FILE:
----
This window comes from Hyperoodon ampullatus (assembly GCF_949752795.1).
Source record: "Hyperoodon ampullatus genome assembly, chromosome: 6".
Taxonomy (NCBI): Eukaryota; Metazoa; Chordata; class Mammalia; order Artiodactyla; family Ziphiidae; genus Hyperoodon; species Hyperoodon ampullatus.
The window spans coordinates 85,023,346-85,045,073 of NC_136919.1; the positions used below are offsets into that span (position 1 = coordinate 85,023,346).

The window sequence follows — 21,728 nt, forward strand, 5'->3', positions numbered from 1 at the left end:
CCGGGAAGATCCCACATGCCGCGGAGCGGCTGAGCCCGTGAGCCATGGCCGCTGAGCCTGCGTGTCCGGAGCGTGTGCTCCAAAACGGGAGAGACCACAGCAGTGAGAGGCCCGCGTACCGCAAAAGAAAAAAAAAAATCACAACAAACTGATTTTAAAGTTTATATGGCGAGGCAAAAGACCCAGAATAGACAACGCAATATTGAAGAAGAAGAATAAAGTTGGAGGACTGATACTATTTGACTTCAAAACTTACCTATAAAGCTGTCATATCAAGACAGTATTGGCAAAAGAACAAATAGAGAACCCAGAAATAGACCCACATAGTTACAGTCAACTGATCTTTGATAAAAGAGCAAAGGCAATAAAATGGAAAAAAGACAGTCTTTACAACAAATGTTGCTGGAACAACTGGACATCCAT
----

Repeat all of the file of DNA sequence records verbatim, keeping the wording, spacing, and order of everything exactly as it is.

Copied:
This window comes from Hyperoodon ampullatus (assembly GCF_949752795.1).
Source record: "Hyperoodon ampullatus genome assembly, chromosome: 6".
Taxonomy (NCBI): Eukaryota; Metazoa; Chordata; class Mammalia; order Artiodactyla; family Ziphiidae; genus Hyperoodon; species Hyperoodon ampullatus.
The window spans coordinates 85,023,346-85,045,073 of NC_136919.1; the positions used below are offsets into that span (position 1 = coordinate 85,023,346).

The window sequence follows — 21,728 nt, forward strand, 5'->3', positions numbered from 1 at the left end:
CCGGGAAGATCCCACATGCCGCGGAGCGGCTGAGCCCGTGAGCCATGGCCGCTGAGCCTGCGTGTCCGGAGCGTGTGCTCCAAAACGGGAGAGACCACAGCAGTGAGAGGCCCGCGTACCGCAAAAGAAAAAAAAAAATCACAACAAACTGATTTTAAAGTTTATATGGCGAGGCAAAAGACCCAGAATAGACAACGCAATATTGAAGAAGAAGAATAAAGTTGGAGGACTGATACTATTTGACTTCAAAACTTACCTATAAAGCTGTCATATCAAGACAGTATTGGCAAAAGAACAAATAGAGAACCCAGAAATAGACCCACATAGTTACAGTCAACTGATCTTTGATAAAAGAGCAAAGGCAATAAAATGGAAAAAAGACAGTCTTTACAACAAATGTTGCTGGAACAACTGGACATCCAT